Month: October 2011
On the 13th October 2011 the latest version of Ubuntu became generally available. It is called Oneiric Ocelot, and some of the enhancements contained in this release are listed in this lifehacker article: Ubuntu Linux 11.10 “Oneiric Ocelot” Released; Here’s What’s New
Because of my strict habit of backing up my computer to two separate external devices on each and every day on which I have used it, I decided it would be easier to blow it away and install Oneiric from scratch. I have my backups to get my data and program settings back from, so why not? The alternative was to do an over the top upgrade but I thought i’d take the opportunity to have a clean and fresh install.
I installed Oneiric and then pulled back my data and added my small list of must-have applications from the Ubuntu Software Centre. Within 2 hours I was all done. Happy days? Not quite. After a few days working with 11.10 I have reversed the process and gone back to using Natty Narwhal, 11.04.
Well, there are a lot of small nice touches in Oneiric. Many of the new items that were introduced in Natty, especially to do with the Unity interface, have been refined and improved. You can see where the developers and designers are trying to get to, and they’re showing great promise in getting there. But there are a few niggling glitches that I can’t put up with.
Quite often an application will open with its menu bar hidden, tucked underneath the status bar of the desktop. Applications periodically need to be forcibly shut because they have frozen. Programs that worked fine in Natty have a stubborn streak in Oneiric. Sometimes things need two clicks when one should have been enough. Cumulatively there were too many small annoyances, so I reverted to Natty.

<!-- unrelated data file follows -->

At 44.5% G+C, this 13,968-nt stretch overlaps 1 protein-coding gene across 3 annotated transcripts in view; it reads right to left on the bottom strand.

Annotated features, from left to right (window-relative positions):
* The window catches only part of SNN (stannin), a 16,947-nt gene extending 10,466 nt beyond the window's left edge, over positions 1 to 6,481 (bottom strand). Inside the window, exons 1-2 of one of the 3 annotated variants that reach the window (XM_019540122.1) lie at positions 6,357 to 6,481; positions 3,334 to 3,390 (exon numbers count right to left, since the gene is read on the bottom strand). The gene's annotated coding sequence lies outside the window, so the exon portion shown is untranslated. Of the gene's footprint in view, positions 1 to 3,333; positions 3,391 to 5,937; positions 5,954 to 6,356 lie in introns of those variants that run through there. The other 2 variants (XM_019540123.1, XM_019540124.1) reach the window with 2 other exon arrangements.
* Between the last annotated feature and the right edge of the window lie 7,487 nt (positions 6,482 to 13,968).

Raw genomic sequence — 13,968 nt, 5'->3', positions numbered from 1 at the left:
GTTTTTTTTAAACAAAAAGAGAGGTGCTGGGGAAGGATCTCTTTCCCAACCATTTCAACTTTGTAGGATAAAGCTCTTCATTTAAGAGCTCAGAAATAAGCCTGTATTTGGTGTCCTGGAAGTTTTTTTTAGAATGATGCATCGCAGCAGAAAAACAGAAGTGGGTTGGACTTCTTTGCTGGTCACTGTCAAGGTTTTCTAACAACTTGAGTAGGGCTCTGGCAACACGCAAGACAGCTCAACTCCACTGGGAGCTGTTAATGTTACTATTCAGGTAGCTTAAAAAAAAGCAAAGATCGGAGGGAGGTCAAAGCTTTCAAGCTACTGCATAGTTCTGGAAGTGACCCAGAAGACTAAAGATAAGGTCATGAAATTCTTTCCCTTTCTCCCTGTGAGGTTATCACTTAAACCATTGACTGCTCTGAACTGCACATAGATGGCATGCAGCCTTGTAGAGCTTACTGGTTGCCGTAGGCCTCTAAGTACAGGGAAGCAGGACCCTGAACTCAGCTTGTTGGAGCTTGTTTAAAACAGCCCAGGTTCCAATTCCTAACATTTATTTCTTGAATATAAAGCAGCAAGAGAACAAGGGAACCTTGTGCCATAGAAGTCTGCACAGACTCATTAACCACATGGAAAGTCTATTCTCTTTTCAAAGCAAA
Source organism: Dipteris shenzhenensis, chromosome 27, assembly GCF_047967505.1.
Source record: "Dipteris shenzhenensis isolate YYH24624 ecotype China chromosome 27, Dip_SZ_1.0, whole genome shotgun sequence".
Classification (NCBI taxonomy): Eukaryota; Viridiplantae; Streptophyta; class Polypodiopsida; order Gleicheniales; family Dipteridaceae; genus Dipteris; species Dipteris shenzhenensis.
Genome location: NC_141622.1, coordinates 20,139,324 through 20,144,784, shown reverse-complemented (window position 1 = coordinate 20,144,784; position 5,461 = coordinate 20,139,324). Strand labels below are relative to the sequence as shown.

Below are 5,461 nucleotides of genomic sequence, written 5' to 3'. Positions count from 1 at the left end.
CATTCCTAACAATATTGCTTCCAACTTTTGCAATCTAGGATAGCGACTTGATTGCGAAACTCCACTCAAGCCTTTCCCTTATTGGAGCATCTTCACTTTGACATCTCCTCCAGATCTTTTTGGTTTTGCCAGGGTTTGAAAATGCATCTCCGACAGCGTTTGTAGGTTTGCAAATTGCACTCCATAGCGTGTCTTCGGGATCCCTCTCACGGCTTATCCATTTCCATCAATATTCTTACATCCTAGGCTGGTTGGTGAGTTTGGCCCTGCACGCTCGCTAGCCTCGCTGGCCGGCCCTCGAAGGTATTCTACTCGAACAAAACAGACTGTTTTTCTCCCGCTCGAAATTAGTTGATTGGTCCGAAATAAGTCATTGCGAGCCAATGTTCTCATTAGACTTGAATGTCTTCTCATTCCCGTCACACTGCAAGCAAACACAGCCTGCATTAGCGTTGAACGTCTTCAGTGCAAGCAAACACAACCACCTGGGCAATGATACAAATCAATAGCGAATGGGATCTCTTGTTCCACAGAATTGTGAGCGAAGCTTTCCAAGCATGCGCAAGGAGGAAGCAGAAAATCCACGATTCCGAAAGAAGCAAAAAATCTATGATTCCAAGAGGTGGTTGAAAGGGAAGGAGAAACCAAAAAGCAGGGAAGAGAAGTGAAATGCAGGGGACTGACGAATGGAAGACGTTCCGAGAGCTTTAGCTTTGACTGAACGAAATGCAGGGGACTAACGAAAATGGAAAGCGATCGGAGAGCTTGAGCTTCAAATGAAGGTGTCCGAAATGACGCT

I will wait until Ubuntu 12.04 comes out, and see what the experience with Precise Pangolin is like. The 12.04 release is going to be a LTS release, which means it is a Long Term Support release. Between now and then the Ubuntu developers and designers will be doing much more work in refining and polishing the Unity interface and, importantly, the developers of the applications will be able to make the small tweaks and changes to their software to make it integrate and perform in Unity cohesively.
I’m not discouraged by my experience of Oneiric, instead I am excited about the potential for Precise Pangolin.
Here, Canonical talk about their Long Term Support being extended from 3 to 5 years: Ubuntu 12.04 to feature extended support period for desktop users